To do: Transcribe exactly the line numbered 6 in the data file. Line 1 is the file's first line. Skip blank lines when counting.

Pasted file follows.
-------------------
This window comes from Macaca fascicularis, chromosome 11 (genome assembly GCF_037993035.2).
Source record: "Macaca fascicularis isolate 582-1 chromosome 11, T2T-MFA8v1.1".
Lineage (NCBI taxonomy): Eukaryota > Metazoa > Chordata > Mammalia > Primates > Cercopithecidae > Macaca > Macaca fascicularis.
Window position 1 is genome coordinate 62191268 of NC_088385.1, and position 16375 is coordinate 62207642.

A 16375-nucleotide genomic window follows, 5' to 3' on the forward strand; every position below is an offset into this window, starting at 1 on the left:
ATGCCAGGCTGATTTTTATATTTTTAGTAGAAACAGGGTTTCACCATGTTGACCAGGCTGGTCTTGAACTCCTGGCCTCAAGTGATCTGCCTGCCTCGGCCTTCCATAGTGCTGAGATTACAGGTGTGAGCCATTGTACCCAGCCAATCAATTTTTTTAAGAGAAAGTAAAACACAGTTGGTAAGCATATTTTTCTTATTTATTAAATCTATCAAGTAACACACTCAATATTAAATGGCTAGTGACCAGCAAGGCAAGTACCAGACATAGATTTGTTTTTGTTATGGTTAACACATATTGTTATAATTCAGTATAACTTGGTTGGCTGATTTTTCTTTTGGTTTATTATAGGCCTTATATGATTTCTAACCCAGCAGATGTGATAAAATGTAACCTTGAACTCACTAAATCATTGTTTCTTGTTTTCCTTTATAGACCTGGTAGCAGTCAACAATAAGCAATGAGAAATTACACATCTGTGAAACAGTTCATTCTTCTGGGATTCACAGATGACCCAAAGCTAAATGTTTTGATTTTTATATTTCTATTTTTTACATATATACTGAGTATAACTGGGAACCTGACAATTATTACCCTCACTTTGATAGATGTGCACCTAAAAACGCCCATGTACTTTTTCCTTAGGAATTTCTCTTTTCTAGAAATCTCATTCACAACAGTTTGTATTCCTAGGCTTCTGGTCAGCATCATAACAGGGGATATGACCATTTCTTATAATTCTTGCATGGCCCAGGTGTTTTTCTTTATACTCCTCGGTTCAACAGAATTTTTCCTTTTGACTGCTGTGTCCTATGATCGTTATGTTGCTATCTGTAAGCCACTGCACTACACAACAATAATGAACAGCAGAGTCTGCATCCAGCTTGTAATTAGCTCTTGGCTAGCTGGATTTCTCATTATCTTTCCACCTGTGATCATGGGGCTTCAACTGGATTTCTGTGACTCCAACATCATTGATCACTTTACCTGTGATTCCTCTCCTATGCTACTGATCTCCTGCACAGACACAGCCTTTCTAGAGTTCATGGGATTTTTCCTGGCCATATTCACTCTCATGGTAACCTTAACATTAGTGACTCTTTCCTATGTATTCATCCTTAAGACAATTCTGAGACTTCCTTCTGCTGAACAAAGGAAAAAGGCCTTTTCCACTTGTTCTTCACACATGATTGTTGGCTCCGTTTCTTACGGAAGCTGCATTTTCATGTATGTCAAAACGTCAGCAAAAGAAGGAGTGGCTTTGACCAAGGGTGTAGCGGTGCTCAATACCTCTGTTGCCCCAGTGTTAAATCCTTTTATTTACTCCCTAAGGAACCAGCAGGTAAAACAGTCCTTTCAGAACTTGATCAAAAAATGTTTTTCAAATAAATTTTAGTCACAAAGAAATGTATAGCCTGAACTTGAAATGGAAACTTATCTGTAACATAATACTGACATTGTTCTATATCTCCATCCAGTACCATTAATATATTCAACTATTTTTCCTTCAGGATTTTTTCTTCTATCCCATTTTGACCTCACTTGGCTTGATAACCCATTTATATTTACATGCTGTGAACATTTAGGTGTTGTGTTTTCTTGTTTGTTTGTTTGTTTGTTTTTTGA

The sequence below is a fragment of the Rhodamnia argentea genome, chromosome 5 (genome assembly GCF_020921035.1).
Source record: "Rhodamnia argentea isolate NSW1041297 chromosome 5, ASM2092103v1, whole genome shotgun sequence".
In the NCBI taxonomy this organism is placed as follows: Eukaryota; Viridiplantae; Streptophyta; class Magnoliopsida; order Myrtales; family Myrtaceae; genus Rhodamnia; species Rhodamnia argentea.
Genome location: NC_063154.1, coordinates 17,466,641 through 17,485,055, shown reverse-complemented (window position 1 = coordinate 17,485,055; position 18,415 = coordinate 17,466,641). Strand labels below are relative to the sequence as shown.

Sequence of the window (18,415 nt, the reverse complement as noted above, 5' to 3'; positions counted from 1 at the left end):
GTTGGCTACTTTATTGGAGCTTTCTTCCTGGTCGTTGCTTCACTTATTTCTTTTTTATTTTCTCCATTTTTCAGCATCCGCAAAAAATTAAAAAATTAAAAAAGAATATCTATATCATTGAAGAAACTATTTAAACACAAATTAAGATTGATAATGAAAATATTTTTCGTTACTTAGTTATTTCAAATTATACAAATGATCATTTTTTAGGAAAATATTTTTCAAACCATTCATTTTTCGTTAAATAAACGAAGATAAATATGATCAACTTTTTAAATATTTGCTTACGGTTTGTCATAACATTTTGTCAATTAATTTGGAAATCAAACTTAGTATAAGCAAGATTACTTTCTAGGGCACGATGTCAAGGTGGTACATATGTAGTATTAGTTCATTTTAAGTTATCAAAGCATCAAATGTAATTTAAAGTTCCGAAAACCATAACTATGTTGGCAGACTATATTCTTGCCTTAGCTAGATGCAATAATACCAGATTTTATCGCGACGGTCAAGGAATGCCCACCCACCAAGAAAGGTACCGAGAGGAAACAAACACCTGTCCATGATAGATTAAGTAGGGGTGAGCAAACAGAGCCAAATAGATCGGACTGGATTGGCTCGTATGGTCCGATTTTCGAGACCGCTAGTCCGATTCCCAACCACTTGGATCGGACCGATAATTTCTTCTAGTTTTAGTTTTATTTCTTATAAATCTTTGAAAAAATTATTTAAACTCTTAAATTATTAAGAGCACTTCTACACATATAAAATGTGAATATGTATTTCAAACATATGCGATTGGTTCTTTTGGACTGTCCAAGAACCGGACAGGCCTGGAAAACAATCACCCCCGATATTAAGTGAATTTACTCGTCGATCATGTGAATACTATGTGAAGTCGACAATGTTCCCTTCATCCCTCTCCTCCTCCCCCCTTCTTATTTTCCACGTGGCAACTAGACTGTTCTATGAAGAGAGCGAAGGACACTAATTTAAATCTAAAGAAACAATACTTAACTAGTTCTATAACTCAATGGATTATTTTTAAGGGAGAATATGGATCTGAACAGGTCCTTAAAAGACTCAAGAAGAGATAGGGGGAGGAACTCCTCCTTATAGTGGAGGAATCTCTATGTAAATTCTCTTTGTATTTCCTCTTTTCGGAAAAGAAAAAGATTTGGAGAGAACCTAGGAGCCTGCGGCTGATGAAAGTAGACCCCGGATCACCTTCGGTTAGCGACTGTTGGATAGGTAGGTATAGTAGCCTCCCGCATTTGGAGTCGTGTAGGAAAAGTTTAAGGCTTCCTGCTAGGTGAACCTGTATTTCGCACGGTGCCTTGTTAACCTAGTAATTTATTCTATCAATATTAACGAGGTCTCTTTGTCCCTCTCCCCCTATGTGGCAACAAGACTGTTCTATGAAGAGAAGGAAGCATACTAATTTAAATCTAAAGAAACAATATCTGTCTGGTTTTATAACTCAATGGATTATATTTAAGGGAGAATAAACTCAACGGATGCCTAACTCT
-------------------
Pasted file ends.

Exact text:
ATGCCAGGCTGATTTTTATATTTTTAGTAGAAACAGGGTTTCACCATGTTGACCAGGCTGGTCTTGAACTCCTGGCCTCAAGTGATCTGCCTGCCTCGGCCTTCCATAGTGCTGAGATTACAGGTGTGAGCCATTGTACCCAGCCAATCAATTTTTTTAAGAGAAAGTAAAACACAGTTGGTAAGCATATTTTTCTTATTTATTAAATCTATCAAGTAACACACTCAATATTAAATGGCTAGTGACCAGCAAGGCAAGTACCAGACATAGATTTGTTTTTGTTATGGTTAACACATATTGTTATAATTCAGTATAACTTGGTTGGCTGATTTTTCTTTTGGTTTATTATAGGCCTTATATGATTTCTAACCCAGCAGATGTGATAAAATGTAACCTTGAACTCACTAAATCATTGTTTCTTGTTTTCCTTTATAGACCTGGTAGCAGTCAACAATAAGCAATGAGAAATTACACATCTGTGAAACAGTTCATTCTTCTGGGATTCACAGATGACCCAAAGCTAAATGTTTTGATTTTTATATTTCTATTTTTTACATATATACTGAGTATAACTGGGAACCTGACAATTATTACCCTCACTTTGATAGATGTGCACCTAAAAACGCCCATGTACTTTTTCCTTAGGAATTTCTCTTTTCTAGAAATCTCATTCACAACAGTTTGTATTCCTAGGCTTCTGGTCAGCATCATAACAGGGGATATGACCATTTCTTATAATTCTTGCATGGCCCAGGTGTTTTTCTTTATACTCCTCGGTTCAACAGAATTTTTCCTTTTGACTGCTGTGTCCTATGATCGTTATGTTGCTATCTGTAAGCCACTGCACTACACAACAATAATGAACAGCAGAGTCTGCATCCAGCTTGTAATTAGCTCTTGGCTAGCTGGATTTCTCATTATCTTTCCACCTGTGATCATGGGGCTTCAACTGGATTTCTGTGACTCCAACATCATTGATCACTTTACCTGTGATTCCTCTCCTATGCTACTGATCTCCTGCACAGACACAGCCTTTCTAGAGTTCATGGGATTTTTCCTGGCCATATTCACTCTCATGGTAACCTTAACATTAGTGACTCTTTCCTATGTATTCATCCTTAAGACAATTCTGAGACTTCCTTCTGCTGAACAAAGGAAAAAGGCCTTTTCCACTTGTTCTTCACACATGATTGTTGGCTCCGTTTCTTACGGAAGCTGCATTTTCATGTATGTCAAAACGTCAGCAAAAGAAGGAGTGGCTTTGACCAAGGGTGTAGCGGTGCTCAATACCTCTGTTGCCCCAGTGTTAAATCCTTTTATTTACTCCCTAAGGAACCAGCAGGTAAAACAGTCCTTTCAGAACTTGATCAAAAAATGTTTTTCAAATAAATTTTAGTCACAAAGAAATGTATAGCCTGAACTTGAAATGGAAACTTATCTGTAACATAATACTGACATTGTTCTATATCTCCATCCAGTACCATTAATATATTCAACTATTTTTCCTTCAGGATTTTTTCTTCTATCCCATTTTGACCTCACTTGGCTTGATAACCCATTTATATTTACATGCTGTGAACATTTAGGTGTTGTGTTTTCTTGTTTGTTTGTTTGTTTGTTTTTTGA